For years, a premise behind law firm growth was the recognition (or belief) that many clients required a broad range of services. Sensing a need, and wanting to meet it, law firm leaders sought to build not only bigger law firms, but also ones that offered many substantive specialties. As the thinking went, once a firm client was in the door a cross-selling culture would lead to the client’s every legal need being met under one roof.
In the case of most firms, this strategy has not been completely successful. Fundamentally, few clients want to be “under one roof” but would prefer to spread around their dollars if they must be spent at all. As one in-house lawyer noted last week, great firms may have some great lawyers, but many of those same firms’ lawyers are largely interchangeable with lawyers at other firms. In addition, since garden-variety work does not need a cuff-link popping lawyer leading an army of lawyers, a lot of legal work ends up a lower rate shops. And in the case of many clients, the perceived value of insourcing is reducing the business law firms can even hope to control.
Law firms are beginning to recognize that being all things for all people may not work. Above the Law’s recent article cites a report from Citi Private Bank Law Firm Group that notes that many of the law firms enjoying success in 2014 are engaged in transactional practices. While the dearth of dispute resolution matters could simply be cyclical, Wiley Rein has jettisoned its bankruptcy practice, apparently in the belief that narrowing its specialties will serve it better in the long run. And an increasing number of voices argue that reducing one’s specialties not only stimulates focus, but it also allows a firm to differentiate itself in the marketplace.
For 2015, successful law firms should focus on what they do well, try to improve on those areas of expertise and use that strength to grow their client base around that expertise. The same focus may cause them to consider eliminating distractions by narrowing the array of services offered. In examining whether to focus on a narrower practice, law firms should consider the following:
The Opportunity to Cross-Sell Does Not Justify Marginally Performing Practices. Too many practices are not at the top of their field. If they are not, leadership should consider their elimination. Play to win, not to show.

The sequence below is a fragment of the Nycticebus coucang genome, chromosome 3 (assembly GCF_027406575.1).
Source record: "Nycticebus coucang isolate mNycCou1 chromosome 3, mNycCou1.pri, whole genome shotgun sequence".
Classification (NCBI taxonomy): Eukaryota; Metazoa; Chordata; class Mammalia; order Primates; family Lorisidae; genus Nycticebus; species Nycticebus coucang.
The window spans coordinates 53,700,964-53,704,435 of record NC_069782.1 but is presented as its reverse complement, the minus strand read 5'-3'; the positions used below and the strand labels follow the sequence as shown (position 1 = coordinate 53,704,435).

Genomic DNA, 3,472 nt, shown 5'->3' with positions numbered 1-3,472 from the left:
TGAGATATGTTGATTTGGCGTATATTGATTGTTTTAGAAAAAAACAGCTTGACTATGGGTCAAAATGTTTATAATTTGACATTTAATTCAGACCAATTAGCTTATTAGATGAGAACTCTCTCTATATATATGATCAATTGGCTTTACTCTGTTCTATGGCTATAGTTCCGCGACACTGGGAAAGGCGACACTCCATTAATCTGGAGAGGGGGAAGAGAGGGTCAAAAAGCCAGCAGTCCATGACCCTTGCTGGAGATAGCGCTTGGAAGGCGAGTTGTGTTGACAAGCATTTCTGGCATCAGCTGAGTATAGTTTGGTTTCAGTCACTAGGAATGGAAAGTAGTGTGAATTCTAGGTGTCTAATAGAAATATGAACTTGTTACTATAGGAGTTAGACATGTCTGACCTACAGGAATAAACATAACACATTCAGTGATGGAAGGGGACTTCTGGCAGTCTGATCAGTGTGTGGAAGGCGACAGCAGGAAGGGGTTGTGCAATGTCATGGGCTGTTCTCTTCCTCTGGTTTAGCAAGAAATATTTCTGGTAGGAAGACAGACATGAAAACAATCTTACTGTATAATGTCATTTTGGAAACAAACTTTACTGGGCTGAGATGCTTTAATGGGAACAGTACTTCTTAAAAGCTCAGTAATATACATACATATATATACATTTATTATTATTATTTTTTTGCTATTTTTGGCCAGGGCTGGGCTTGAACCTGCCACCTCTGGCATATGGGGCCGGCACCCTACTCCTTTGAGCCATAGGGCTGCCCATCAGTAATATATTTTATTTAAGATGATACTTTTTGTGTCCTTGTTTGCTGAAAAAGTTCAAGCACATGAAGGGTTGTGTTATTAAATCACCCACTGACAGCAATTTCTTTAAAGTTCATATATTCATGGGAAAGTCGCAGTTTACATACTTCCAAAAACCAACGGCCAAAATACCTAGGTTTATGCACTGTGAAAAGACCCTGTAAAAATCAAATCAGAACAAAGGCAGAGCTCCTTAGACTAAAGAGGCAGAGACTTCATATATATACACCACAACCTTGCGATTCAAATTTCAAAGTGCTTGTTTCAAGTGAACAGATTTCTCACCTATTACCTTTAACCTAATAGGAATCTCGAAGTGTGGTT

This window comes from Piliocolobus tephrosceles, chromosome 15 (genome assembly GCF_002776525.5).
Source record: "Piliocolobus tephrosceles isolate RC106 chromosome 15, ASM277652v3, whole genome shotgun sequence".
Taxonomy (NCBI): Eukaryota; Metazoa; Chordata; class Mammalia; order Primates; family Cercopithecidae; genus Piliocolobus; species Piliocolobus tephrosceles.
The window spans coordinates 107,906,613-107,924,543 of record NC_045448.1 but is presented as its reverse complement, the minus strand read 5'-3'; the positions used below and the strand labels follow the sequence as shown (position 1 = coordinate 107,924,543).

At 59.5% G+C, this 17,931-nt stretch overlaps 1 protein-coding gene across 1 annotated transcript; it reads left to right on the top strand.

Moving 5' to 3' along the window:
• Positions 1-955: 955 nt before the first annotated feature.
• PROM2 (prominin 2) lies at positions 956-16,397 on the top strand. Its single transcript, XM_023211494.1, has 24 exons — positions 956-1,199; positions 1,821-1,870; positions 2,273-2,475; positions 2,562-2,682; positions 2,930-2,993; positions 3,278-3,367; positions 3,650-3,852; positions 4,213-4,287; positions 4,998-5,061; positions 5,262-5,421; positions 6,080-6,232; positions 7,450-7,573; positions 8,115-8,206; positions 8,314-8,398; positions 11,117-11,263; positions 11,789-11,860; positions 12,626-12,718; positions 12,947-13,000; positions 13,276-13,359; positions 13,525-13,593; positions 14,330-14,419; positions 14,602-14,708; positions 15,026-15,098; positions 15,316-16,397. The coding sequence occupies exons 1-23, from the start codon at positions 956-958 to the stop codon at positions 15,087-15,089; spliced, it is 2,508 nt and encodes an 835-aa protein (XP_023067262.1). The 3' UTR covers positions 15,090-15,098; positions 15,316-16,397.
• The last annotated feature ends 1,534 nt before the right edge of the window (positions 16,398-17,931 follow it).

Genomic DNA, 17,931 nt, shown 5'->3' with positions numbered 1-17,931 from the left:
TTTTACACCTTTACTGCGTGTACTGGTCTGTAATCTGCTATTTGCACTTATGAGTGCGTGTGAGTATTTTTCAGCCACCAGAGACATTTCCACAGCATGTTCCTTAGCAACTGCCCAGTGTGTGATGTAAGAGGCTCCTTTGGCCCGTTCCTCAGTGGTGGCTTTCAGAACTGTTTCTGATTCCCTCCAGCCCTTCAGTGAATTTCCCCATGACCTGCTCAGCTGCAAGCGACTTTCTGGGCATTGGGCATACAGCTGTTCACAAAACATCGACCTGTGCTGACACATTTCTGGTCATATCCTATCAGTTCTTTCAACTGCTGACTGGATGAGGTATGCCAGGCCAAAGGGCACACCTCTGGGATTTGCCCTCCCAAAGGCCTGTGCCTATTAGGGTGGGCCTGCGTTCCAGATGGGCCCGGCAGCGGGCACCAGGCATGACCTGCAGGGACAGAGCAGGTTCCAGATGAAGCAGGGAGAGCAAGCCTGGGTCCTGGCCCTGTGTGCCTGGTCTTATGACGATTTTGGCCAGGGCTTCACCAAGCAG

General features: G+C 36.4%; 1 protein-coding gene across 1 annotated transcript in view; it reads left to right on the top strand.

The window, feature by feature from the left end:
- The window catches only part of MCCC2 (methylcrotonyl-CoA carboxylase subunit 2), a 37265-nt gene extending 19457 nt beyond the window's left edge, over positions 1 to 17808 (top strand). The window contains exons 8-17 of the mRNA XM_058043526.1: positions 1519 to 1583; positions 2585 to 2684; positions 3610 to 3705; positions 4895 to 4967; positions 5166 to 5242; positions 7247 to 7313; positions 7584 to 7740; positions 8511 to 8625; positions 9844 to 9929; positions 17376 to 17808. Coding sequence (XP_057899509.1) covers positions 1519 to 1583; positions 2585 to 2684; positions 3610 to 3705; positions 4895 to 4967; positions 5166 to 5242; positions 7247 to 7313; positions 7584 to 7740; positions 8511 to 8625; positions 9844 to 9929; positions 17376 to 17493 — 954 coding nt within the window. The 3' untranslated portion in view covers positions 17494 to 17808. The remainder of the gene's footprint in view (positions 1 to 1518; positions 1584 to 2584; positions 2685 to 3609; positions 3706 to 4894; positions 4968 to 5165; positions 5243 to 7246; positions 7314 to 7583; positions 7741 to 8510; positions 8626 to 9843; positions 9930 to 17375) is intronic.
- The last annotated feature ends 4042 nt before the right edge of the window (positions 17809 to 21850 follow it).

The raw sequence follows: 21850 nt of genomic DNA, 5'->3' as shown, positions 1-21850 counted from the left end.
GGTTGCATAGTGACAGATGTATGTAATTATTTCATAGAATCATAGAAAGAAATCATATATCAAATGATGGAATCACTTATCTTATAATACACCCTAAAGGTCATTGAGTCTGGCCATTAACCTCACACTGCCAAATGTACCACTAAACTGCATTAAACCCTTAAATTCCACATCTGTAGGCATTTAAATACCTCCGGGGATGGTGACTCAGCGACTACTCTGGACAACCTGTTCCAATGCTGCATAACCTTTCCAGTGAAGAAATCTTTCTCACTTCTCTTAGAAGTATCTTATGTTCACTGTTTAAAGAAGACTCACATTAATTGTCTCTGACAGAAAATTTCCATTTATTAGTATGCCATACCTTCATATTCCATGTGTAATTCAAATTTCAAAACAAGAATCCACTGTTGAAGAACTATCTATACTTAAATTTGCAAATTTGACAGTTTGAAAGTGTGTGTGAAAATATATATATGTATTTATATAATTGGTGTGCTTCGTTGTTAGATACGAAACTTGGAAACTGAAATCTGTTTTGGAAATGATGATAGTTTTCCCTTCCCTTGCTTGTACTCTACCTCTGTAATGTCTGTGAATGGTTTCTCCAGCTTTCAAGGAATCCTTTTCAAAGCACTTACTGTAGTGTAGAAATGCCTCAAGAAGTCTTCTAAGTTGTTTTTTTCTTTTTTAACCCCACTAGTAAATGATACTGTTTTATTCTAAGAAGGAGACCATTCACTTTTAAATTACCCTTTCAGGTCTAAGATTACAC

Clients Don’t See Much Value in Being Under One Roof. One-stop shopping is of little benefit to most clients, especially when the cross-sold practice is not any better than the same practice at 50 other firms. Many clients don’t see the need to aggregate matters at one firm, so stop acting like they all do.
All Things Being Equal, Price May Drive Business Away. A law firm’s non-premium practices are interchangeable with many other firms. That being the case, the only thing many law firms have to sell is price. If you have to reduce your margins to gain the cross-sold business, do you really need that practice?
Insourcing is a Message. Clients that insource a lot of legal work still use outside law firms for the premium matters-the stuff that is beyond routine. Even if you haven’t been hit hard by the insourcing trend, consider the fact that routine work is easy enough for clients to do themselves or your competitors to match at each step. Insourcing is telling you to focus on what is hard and what you do well. Ask yourself if you really need the rest.
Clients’ Buyer’s Market Will Continue. Don’t wait until 2016 to see how things turn out. Business may improve marginally but any improvement could prove illusory. All the dynamics exist to stimulate your focus on the future. Don’t wait.
Competition among law firms is growing at the same time law firms’ differentiation seems to be shrinking. For 2015, focus on what makes your law firm special and build from that strength.